Mr T v Royal London

26 July 2016
On the 5th of July¹ the Pensions Ombudsman determined that Royal London was not liable for any further action having allowed a member to transfer their funds to a pension scheme which later became insolvent.

What happened

The facts

  • The member, Mr T, transferred his pension fund to the Capita Oak Scheme on 14 November 2012
  • The fund value at that time was £112,541.90
  • Following action by the Insolvency Service, the Capita Oak Scheme went into liquidation in June 2015.

The complaint

Mr T’s submission to the Ombudsman was that Royal London was at fault in that they had “failed to perform due diligence and/or make adequate checks to ensure Capita Oak was a genuine pension scheme before transferring his pension funds”.

The judgement

Although expressing sympathy for Mr T’s position, the Pensions Ombudsman ruled that it was not maladministration to make the transfer on the grounds that:

  • There was no evidence that Royal London had any specific concerns at that time in relation to the Capita Oak Scheme - which might have warranted a refusal of Mr T’s statutory transfer right
  • The recent High Court judgment in Hughes v Royal London indicates that Royal London could not have legitimately refused Mr T’s transfer request, had they wished to do so.
  • The transfer took place before Regulatory guidance provided advice on areas for potential concern, flags and appropriate warnings in February 2013. The fact that Royal London – and the industry generally – may have already been discussing similar points (e.g. the possibility of a generic warning paragraph), does not impose a duty on them to go further than the law or the regulator required at the relevant time.

The Pensions Ombudsman further commented that without the benefit of hindsight it is possible that Mr T may have transferred his benefits even if Royal London had raised concerns about the receiving scheme.

Implications

Clearly a ruling in favour of Mr T would have gone against that of the High Court in Hughes v Royal London, which must currently provide a precedent. The fact that this, and so many other cases have been brought highlights the need for more definitive guidance, if not legislation, on the role of providers in helping to protect policyholders against pensions scams.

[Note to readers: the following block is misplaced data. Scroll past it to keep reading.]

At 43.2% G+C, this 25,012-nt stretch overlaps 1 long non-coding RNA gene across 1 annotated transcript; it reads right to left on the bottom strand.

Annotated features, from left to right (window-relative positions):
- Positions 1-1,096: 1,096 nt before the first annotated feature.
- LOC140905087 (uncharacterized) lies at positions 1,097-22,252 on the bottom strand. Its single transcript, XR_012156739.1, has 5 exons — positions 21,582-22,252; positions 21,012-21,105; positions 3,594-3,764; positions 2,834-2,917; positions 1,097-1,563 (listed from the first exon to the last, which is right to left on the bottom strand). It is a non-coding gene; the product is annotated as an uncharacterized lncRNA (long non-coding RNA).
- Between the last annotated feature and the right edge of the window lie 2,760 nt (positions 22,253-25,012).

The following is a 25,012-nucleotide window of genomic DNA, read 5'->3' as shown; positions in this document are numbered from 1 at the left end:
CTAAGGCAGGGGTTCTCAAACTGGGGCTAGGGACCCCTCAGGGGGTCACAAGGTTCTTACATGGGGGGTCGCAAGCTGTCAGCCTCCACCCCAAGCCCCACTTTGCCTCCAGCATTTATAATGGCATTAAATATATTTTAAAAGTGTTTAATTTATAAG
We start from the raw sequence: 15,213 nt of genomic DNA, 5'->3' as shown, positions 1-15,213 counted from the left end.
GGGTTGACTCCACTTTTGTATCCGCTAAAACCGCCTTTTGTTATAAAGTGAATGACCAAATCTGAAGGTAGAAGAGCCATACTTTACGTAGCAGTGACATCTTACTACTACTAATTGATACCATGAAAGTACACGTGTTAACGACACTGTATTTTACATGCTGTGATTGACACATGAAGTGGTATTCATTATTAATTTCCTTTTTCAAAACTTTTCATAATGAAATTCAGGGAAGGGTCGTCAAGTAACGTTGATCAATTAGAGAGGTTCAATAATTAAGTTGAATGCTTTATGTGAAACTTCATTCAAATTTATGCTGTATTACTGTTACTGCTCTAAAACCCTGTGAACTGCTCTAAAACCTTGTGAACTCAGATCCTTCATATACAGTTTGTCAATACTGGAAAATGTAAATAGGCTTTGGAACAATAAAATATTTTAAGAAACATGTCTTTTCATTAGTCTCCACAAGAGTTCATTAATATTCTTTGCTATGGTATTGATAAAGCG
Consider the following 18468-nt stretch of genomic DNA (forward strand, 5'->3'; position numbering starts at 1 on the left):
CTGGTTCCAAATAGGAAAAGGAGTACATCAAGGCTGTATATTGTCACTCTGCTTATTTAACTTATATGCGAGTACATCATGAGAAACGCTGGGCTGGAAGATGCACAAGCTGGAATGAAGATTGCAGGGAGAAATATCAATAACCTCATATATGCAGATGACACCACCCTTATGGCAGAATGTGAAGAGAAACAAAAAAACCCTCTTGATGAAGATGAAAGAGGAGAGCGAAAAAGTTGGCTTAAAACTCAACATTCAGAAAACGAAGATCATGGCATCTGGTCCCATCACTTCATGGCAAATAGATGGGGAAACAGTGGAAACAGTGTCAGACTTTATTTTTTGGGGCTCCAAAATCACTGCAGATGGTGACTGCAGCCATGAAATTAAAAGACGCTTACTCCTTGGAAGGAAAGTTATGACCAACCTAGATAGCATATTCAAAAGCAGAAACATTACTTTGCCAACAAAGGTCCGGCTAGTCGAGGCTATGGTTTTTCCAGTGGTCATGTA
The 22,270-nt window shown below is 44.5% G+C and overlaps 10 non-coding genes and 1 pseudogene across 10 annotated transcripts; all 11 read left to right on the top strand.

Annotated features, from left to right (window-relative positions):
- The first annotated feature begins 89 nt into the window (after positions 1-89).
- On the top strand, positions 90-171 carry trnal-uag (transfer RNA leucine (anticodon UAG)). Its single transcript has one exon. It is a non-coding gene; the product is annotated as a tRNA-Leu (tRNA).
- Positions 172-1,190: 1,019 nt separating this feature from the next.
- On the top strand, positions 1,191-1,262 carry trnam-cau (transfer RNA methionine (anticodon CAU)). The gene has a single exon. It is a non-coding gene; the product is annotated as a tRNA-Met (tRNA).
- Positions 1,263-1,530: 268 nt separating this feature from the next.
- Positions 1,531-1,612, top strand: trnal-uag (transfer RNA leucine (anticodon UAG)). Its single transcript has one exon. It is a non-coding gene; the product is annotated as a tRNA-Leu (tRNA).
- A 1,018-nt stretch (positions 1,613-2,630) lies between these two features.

Royal London is strongly committed to protecting the interests of their clients but must act within the rules as they apply at the time. More action from the government and HMRC could make it harder to set up new pension schemes with the intent to defraud consumers, and make it easier to identify and restrict transfers to any which are considered suspicious, and could also ensure that more regulated guidance is required in respect of investments which involve particularly high risk.

In the meantime individual pension savers need to recognise the warning signs and act prudently when dealing with their funds.

We always recommend that any individuals looking to transfer their pension benefits should speak to a qualified financial adviser.

Further information:

Notes

1 The initial ruling by a PO adjudicator was challenged by Mr T but upheld by the Pensions Ombudsman on 5 July.

About the author

Fiona Tait

Pension Specialist

Fiona joined the life and pensions industry in 1989. She is a Fellow of the Personal Finance Society, an Associate of the Chartered Insurance Institute and is currently Vice-President of The Insurance Society of Edinburgh. Fiona specialises in the areas of at retirement planning and pensions and divorce.

Last updated: 28 Nov 2016

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